Sorry - yes trillion as in 10 ^ 12.

Single photon? Yowsers. Will have to read that.

Stuart - sorry, I did specify these in my blog ramblings. I assumed:
- 36x24mm capture area
- EV13
- ISO400
- 1/1000s @ f5.6
- A photo of an 18% grey squirrel in an 18% grey suit against an 18% grey background
- I wasn't sure if focal length mattered, because if I take a photo of a blank infinitely large evenly lit wall with a 28mm or 50mm lens, I get the same picture for the same exposure settings, and therefore I concluded I would capture the approximately same number of photons. Any hole in that logic?
I don't think focal length would matter then ... iirc assuming sunny f16 then 1 square metre (in full sunlight) is equivalent to 1kw ... anybody how many photons are needed to carry 1kw?
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Old 09-21-2011   #7
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42, just like in A Hitchhikers Guide to the Galaxy.

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Old 09-21-2011   #8
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Quote:
Originally Posted by Sparrow View Post
I don't think focal length would matter then ... iirc assuming sunny f16 then 1 square metre (in full sunlight) is equivalent to 1kw ... anybody how many photons are needed to carry 1kw?
Ah, that's an interesting stat.

Although, that's per square meter? In which case I guess distance to subject also comes into play. BUT, going back to the 'blank wall' analogy, if I take a photo of that hypothetical wall at 1m, 5m, or 50m, it will produce the exact same photograph, so somehow I feel I should be able to cancel out the area and subject distance terms in this most simple of cases.

Also, thinking about that 1kw, I imagine that energy is being emitted distributed amongst all directions, not just the direction that points at my camera lens aperture?
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Old 09-21-2011   #9
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Quote:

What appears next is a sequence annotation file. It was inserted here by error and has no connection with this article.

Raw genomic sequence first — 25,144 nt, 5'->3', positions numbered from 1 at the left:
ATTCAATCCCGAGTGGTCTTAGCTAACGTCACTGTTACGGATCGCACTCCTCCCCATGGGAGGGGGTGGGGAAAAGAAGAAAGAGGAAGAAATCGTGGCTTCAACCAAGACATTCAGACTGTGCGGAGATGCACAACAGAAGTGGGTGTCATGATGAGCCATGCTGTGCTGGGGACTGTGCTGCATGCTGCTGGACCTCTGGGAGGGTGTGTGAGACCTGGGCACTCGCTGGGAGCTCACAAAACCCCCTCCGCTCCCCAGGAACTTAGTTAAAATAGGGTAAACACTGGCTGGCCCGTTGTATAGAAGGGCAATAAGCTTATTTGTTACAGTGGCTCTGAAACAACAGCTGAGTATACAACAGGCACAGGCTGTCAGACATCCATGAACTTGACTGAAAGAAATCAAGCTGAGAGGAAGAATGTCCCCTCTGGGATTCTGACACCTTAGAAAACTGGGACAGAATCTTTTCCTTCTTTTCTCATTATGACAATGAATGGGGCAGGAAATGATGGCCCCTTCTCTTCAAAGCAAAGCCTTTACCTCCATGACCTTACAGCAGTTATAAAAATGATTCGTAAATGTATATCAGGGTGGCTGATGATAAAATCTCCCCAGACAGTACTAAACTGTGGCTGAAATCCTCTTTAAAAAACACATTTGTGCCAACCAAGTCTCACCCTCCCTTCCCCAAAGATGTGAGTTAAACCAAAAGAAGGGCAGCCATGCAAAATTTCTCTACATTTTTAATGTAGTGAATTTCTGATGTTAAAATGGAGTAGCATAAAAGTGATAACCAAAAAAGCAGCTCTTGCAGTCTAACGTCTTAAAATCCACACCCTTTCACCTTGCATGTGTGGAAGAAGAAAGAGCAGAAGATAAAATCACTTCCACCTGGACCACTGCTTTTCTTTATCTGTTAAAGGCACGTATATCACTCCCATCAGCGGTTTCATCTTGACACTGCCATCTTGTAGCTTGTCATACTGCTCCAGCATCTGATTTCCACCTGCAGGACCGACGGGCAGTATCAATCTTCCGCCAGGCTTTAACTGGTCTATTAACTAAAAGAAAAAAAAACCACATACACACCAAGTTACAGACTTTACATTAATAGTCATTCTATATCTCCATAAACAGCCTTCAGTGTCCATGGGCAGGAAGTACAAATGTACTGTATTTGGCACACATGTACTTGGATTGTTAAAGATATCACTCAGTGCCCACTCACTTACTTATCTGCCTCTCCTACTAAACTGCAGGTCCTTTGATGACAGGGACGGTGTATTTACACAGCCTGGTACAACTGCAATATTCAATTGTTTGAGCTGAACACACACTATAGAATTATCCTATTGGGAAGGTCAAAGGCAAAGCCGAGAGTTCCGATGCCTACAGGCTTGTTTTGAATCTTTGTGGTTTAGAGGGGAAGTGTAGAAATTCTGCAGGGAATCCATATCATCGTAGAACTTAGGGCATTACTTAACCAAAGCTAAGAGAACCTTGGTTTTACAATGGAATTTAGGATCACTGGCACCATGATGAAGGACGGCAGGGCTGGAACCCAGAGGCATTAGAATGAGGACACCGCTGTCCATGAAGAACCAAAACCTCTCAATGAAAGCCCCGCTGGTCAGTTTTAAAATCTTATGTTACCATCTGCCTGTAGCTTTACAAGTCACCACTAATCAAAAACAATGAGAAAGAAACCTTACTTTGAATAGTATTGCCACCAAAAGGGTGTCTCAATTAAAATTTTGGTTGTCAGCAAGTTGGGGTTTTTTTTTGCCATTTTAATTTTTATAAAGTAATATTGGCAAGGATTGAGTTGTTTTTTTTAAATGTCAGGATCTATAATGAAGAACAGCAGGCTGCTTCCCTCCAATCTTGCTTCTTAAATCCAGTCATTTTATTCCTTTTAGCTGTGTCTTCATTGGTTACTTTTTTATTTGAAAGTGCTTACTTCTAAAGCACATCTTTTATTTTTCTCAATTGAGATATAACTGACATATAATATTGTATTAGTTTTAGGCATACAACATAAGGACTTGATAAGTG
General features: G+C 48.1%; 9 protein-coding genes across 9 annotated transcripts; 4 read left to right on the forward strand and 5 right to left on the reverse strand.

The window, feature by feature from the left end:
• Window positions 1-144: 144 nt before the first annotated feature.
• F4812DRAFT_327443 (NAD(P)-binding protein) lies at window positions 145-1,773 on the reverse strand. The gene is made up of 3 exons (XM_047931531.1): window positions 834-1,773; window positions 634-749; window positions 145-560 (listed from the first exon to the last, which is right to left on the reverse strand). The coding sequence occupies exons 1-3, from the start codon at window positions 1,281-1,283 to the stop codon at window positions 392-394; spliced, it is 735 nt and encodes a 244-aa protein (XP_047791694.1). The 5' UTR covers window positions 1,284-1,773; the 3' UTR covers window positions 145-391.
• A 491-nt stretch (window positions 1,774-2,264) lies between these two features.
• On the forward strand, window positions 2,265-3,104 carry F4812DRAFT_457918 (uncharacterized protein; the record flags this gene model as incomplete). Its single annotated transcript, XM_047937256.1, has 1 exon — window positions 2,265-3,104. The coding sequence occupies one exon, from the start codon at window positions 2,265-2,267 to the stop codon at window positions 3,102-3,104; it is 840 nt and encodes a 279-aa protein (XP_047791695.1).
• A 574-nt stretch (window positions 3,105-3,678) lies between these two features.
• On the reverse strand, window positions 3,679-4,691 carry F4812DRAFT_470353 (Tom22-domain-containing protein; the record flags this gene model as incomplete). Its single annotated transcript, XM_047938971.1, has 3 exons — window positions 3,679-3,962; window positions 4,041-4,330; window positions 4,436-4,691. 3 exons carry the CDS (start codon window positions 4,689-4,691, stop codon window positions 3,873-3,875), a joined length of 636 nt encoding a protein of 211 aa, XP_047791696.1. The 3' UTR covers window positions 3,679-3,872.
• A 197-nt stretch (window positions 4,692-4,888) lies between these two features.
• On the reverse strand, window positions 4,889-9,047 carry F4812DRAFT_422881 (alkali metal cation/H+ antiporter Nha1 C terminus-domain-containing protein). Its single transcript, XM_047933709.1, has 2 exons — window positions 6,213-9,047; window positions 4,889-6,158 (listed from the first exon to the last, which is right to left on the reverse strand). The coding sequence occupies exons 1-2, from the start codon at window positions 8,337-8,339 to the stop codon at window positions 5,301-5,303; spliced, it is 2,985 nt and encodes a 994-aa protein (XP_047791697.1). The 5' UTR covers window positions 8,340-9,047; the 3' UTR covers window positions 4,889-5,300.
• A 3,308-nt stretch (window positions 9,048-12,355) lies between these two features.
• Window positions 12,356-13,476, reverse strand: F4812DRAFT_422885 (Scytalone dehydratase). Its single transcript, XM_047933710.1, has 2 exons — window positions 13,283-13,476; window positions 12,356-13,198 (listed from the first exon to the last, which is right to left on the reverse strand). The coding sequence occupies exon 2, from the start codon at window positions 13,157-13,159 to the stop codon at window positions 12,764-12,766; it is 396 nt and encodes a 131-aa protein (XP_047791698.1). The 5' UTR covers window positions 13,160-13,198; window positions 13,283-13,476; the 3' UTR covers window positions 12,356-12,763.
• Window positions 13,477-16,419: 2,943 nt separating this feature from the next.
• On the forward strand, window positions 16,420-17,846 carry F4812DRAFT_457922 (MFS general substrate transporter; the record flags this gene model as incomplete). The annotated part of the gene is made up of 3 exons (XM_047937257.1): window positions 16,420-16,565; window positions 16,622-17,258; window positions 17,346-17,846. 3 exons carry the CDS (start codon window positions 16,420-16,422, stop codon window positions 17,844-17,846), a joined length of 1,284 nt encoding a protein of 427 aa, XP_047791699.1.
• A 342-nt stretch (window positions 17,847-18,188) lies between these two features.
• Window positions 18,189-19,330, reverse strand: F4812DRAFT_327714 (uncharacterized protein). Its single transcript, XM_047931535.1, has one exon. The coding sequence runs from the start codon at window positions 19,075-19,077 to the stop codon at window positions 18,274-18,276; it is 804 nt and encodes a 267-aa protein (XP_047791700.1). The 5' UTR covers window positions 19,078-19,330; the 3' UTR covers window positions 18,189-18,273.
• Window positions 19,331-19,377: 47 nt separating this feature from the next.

Originally Posted by Colin Corneau View Post
42, just like in A Hitchhikers Guide to the Galaxy.

You're welcome.
Wow, thanks, Colin. This is ground-breaking news for the quantum physics community. Those 42 photons must be in multiple locations simultaneously in order to form a photograph over this kind of area. Fascinating.

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Old 09-21-2011   #10
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Photons?

Light is a three-dimensional electro-magnetic wave.
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Old 09-21-2011   #11
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I think it is possible to figure this out, armed with the appropriate data ahead of time. For instance, if you assume silver gelatin B/W emulsion, the crystals of which have about a 5-electron sensitization threshold (the newer Kodak emulsions have a 2-electron sensitization threshold), each dislodged electron representing a photon striking a crystal, and the 5 electron threshold representing the darkest shadow detail that can be recorded, and each subsequent zone higher in tone is a logarithmic progression.

You'd need other missing pieces of data, like the density of a fully exposed and developed emulsion (how many grains of silver per square mm, etc.), and the statistical variation in grain sizes within the emulsion (graphic arts films have crystals uniform in size, for instance, resulting in very little middle-gray tones, while continuous-tone films have a wide variation in crystal sizes, representing various probabilities of intermediate light levels interacting with the free electrons in the crystal halide lattice).